Christians are called to contentment not merely because this is a good thing, but because it is a central component of joining God’s mission, of establishing His Kingdom here in this world, and learning to fight like Christians.
Paul is writing in a context of intense struggle in Philippi. There are enemies outside and there are challenges inside the Church, and Paul urges the Philippians to rejoice in all of it (Phil. 4:4). A Christian should be known for being calm and stable because they know that the Lord is present and near to them (Phil. 4:5). And therefore, we fight all anxiety through prayer: casting our cares on Christ, with thanksgiving (Phil. 4:6). When we pray like that, God’s promise is that His peace which passes all understanding will guard our hearts and minds through Christ (Phil. 4:7). This joyful resting in Christ is marked by a disciplined thought life: keeping a common place book of all the good things, true things, just things, lovely things, etc. (Phil. 4:8). This attentiveness should include imitating mature Christians like Paul – this is the path of God’s peace (Phil. 4:9). Finally, Paul models this joyful contentment by expressing his delight in the gift he recently received from the Philippians (Phil. 4:10). He was truly thankful but certainly not desperate for the gift because he had learned to be content in every situation because Christ strengthens him (Phil. 4:11-13).
Contentment in God requires that you actually know the God you are content in. Christian contentment is not contentment in whatever you imagine God to be like. You can say the word “contentment” a whole bunch, but if you are not resting in who God actually is, you are not actually learning Christian contentment. So, who is this God? He is the God who is set on taking this world from glory to glory. We see this beginning in the very first chapter of the Bible. God creates something good, and then He comes back the next day and restructures it and improves it (Gen. 1). If you had been there watching, you might have been tempted to urge God to stop. If the Light was good, why make the firmament or the sun, moon, and stars? If the dry ground and seas were good, why add animals and fish? What we see in the creation week is the beginning of God’s pattern of taking good things and making them better. This is the God we rejoice in and remain calm in. This is God is not far off. He is near.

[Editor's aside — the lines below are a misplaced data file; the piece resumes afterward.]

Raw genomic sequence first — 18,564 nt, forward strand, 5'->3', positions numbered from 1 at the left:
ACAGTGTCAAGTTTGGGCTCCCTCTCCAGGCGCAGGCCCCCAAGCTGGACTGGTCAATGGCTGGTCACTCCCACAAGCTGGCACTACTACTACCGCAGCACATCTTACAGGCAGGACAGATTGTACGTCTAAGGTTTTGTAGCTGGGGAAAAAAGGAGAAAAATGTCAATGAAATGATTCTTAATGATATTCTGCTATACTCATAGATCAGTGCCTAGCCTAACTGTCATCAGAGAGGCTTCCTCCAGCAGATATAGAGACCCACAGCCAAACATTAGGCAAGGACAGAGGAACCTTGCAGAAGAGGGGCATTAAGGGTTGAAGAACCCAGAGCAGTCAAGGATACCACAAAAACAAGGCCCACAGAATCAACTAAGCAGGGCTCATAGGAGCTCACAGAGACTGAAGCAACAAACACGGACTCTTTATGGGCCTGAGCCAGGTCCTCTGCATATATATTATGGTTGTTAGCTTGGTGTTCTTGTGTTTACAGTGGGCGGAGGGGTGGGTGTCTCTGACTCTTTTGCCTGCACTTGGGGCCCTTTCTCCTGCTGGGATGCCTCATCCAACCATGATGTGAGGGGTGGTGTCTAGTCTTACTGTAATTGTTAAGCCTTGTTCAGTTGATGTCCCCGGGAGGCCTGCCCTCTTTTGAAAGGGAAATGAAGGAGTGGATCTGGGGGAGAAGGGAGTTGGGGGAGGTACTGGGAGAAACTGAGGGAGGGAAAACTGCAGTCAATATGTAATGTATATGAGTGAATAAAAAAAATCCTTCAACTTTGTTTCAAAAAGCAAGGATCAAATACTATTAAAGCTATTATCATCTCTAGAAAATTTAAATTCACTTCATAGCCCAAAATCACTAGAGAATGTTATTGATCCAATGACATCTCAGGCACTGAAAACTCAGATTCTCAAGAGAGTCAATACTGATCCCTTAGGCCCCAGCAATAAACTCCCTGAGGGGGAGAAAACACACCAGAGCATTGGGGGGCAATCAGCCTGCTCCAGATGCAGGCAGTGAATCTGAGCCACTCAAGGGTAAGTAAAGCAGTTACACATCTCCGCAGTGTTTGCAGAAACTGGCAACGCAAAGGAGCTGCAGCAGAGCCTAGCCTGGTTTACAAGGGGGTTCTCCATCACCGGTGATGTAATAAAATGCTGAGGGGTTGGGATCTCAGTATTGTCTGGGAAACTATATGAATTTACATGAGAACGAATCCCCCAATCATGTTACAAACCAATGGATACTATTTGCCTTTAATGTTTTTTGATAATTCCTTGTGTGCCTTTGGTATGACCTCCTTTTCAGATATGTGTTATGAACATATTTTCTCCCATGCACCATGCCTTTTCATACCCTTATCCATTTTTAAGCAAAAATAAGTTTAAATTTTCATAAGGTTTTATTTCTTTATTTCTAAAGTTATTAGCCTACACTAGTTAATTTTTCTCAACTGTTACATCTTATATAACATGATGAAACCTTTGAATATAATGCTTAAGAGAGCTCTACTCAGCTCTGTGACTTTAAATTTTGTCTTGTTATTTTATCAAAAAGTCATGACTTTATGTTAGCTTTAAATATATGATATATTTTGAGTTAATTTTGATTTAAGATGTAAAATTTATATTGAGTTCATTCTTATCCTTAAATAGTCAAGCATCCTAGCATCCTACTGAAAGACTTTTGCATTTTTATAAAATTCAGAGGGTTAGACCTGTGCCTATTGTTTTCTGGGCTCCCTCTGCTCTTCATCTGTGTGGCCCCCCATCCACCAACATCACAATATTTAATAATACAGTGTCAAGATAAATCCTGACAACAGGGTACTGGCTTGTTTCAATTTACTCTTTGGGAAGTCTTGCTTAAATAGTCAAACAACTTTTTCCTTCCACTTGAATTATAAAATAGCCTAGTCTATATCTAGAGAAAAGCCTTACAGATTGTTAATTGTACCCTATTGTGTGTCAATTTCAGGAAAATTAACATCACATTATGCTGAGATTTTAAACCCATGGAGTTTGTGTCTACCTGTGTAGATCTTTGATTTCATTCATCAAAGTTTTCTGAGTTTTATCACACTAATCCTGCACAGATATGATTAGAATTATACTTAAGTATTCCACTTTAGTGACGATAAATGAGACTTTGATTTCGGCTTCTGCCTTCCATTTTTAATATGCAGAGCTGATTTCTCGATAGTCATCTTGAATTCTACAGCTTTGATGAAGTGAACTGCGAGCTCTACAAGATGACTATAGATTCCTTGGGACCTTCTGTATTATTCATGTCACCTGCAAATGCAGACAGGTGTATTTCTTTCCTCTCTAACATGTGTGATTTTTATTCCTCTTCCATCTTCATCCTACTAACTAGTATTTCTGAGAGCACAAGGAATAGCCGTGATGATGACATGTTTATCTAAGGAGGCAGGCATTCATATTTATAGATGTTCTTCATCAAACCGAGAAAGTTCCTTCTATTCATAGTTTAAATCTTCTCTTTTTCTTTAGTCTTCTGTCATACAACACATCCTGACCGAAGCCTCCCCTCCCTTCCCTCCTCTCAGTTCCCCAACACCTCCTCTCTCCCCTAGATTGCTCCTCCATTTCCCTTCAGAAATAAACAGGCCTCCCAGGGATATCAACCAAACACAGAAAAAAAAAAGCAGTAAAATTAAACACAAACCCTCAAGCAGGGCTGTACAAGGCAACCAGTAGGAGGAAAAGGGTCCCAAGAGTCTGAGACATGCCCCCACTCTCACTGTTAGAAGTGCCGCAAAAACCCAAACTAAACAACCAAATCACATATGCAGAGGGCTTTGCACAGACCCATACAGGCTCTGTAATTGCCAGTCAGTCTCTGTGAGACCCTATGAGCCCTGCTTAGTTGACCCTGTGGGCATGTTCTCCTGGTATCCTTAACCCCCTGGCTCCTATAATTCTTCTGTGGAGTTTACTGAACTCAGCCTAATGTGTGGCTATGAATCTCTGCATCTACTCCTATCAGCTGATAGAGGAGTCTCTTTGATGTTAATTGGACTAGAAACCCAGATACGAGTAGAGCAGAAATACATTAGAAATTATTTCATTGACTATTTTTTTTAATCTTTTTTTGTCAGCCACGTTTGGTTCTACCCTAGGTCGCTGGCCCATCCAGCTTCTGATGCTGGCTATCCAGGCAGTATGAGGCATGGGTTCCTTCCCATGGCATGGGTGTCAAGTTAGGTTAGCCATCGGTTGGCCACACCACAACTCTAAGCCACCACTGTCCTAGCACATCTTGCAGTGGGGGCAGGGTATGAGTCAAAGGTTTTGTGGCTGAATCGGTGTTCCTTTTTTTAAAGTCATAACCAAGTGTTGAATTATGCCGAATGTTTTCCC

The same pattern follows through the rest of Scripture, particularly in God’s covenantal dealings with His people. The covenant with Noah grows into the glory of the covenant with Abraham, and that glory grows into the covenant with Moses, and that glory grows into the covenant with David. The glory of the covenant with David grows into the glory of the covenant under Ezra and Nehemiah, and Christ is the culmination of all the covenants in the New Covenant. Paul says that when we see the gospel unfolding and culminating in Christ, we are being “changed into the same image from glory to glory” (2 Cor. 3:18). The whole Bible is the story of Christ: “Ought not Christ to have suffered these things, and to enter into his glory? And beginning at Moses and all the prophets, he expounded unto them in all the Scriptures the things concerning himself” (Lk. 24:26-27). The center of Christian contentment is the cross of Jesus, in which God broke the best thing in order to make an even better one.